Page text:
How important is a name? Well, I was given my first name to honour my maternal grandmother who was practically my third parent. My middle name is my father’s first name while my last name is my paternal grandfather’s first name and on and on it goes. This naming system lets me trace my lineage
How important is a name? Well, I was given my first name to honour my maternal grandmother who was practically my third parent. My middle name is my father’s first name while my last name is my paternal grandfather’s first name and on and on it goes. This naming system lets me trace my lineage through the men on my father’s side of the family. Farther back than I could ever imagine. In my family and community, names are important because it’s with your name that you can search for a helping hand with ease. Oh, you’re so and so? Ah! We’re second cousins! It’s also history. Know who you are, my father would say. Know where you came from.
Yeah you should’ve never doubted me
The pain and the struggle followed me
My daddy never been there, bothered me
And these cold streets made a man of me
– Last Breath, Future
Creed is about former heavyweight boxing champion, Rocky Balboa, training the illegimate son of deceased boxing legend, Apollo Creed. It’s a movie that uses name to explore legitimacy and legacy but it’s about Adonis “Donnie” Johnson as much as it’s about the new film itself. Can Ryan Coogler deliver us a movie that could be seen as a legitimate heir to Stallone’s Rocky franchise? The answer is a resounding yes. Coogler took the underlying theme of the Rocky movies — an underdog with something to prove — and added a fresh twist. He created Adonis “Donnie” Johnson (Michael B. Jordan); the son of the great boxing legend, Apollo Creed, who was a result of the boxer’s extramarital affair. He gave us a character who struggled with the idea of being unworthy of the Creed name and who feels his existence is a black mark on that legacy as he declares a few rounds into that final fight: “I’ve got to prove I’m not a mistake.”
Asked Ali what’s the price of war
Asked God why momma made me poor
Ask police why they hunt me down
We fight to live and fight for sport
– Waiting For My Moment, Childish Gambino, Ludwig Göransson, Jhené Aiko & Vince Staples
Coogler then takes this concept of legitimacy and legacy and layers the black experience over it. It doesn’t become a “black film” but a film about a black man living his life as a black man. The famous Rocky montage is replaced with Donnie running down the street and inviting the 12 O’Clock Boys — urban dirt-bike riders — to join him. It’s a moment where community is acknowledged and once again making an iconic scene his own.
Hip Hop is the soundtrack of choice in the film with some neo-funk from Bianca — our songstress and love interest — sprinkled throughout. Rap specifically becomes the film’s hype man as it offers the necessary motivation for Donnie and sometimes reminder of why he grinds as hard as he does. Waiting For My Moment and Last Breath are the musical reminders of the Rocky franchise before and both tracks have had a hand in this review as personal hype machines. It’s also worth reminding the underdog nature of the rap genre as a fitting anthem of the film and the soundtrack overall is a stunning piece of work.
It’s David and Goliath, I made it to the eye of the storm
Feeling torn like they fed me to the lions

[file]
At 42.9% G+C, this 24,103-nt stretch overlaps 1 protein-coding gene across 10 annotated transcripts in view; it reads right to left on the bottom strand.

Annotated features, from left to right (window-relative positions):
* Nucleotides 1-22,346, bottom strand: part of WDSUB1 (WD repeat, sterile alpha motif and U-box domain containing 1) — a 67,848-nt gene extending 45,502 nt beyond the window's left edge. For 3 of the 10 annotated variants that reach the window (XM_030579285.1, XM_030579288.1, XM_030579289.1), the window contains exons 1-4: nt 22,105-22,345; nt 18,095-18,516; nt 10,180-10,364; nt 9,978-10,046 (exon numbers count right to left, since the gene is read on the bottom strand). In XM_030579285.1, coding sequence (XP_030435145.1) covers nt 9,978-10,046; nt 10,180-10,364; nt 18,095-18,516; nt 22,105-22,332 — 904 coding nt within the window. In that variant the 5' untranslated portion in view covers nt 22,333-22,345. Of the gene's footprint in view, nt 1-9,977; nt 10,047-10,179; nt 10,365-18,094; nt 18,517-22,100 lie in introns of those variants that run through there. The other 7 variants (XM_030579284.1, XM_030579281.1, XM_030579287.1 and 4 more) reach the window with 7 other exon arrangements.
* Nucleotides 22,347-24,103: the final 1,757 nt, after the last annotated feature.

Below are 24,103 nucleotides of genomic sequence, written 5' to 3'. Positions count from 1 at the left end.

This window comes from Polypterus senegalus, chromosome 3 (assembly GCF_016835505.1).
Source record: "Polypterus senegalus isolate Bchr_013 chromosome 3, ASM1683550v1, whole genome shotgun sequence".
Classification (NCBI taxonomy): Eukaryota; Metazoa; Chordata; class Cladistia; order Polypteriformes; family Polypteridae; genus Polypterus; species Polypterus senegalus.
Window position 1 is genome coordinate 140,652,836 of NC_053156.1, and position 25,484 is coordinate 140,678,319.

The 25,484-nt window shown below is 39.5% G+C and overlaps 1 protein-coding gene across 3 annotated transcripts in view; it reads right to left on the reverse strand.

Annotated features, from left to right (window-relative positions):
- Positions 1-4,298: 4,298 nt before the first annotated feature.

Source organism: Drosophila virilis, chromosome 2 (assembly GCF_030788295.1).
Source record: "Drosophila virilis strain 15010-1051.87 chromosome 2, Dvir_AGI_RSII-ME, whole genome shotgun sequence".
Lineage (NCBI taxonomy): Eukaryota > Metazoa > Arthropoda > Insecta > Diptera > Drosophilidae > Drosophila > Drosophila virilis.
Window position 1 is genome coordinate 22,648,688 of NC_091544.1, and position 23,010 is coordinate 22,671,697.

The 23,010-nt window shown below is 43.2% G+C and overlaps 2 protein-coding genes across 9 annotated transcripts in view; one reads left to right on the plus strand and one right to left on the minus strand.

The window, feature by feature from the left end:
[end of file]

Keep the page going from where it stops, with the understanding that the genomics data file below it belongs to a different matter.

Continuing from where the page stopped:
Before my time start to wind down like the Mayans
I show ’em how I got the grind down like a science
– The Fire, The Roots ft John Legend
Of course, there are the fights. As someone who’s taken boxing, getting punched is painful but I haven’t seen it done as beautifully and raw as I did watching Creed. I heard every crunch and gasped alongside Mama Creed and Bianca. There were fights done in one shot and fights where moments are given to remind us of the brutality of the sport: blood on the mat, blood on Donnie’s shorts, battered bodies, and a slow-mo of Donnie falling…
They put me through hell, sharpened my iron
I did my push-ups and I roared with the lions
– Lord Knows, Meek Mills ft Tory Lanez
…and being jerked up by why he’s here. Bianca (Tessa Thompson) is the supportive girlfriend but more than that, she’s a singer slowly going deaf and uses her limited time to make her dream a reality. If that’s not fan-fucking-tastic then I don’t know what is and it’s unsurprising Donnie called her his motivation. Mary Anne Creed (Phylicia Rashad) is the mother who rescued and raised him after his mother death. The moment she offers her support via the american flag shorts a la Papa Creed, any hesitance in entering that ring leaves his body. It’s evident that both women – along with Rocky – are his foundation.
When I talked about the importance of names, it was steeped in biology. Creed didn’t look at legacy in just the biological sense as exemplified in the relationship between Rocky (Sylvester Stallone) and Donnie. The aging Rocky is a very lonely person and unexpectedly became a father figure for Donnie while Donnie in return became the family he’s lost either to cancer or to the distance created through his own legacy. Watching Rocky train Donnie while Donnie was their for all of Rocky’s difficult moments in fighting cancer was incredibly emotional. it was then that you see not just a film igniting new fire under a decades old franchise but also seeing Stallone’s Rocky – a character I’ve grown up watching – also given new life. It’s the most sincere performance I’ve seen from Stallone in a long time.
Creed is the most affecting film I’ve seen and it’s infecting every cell in my body. Fighting means boxing but it also extend to fighting yourself, and fighting to live. I may not be a son but I’m a daughter. I’m a black woman. I’m a human being with shit I drag from my past that life has handed me. This is how movies reach into you and Creed did a banging job.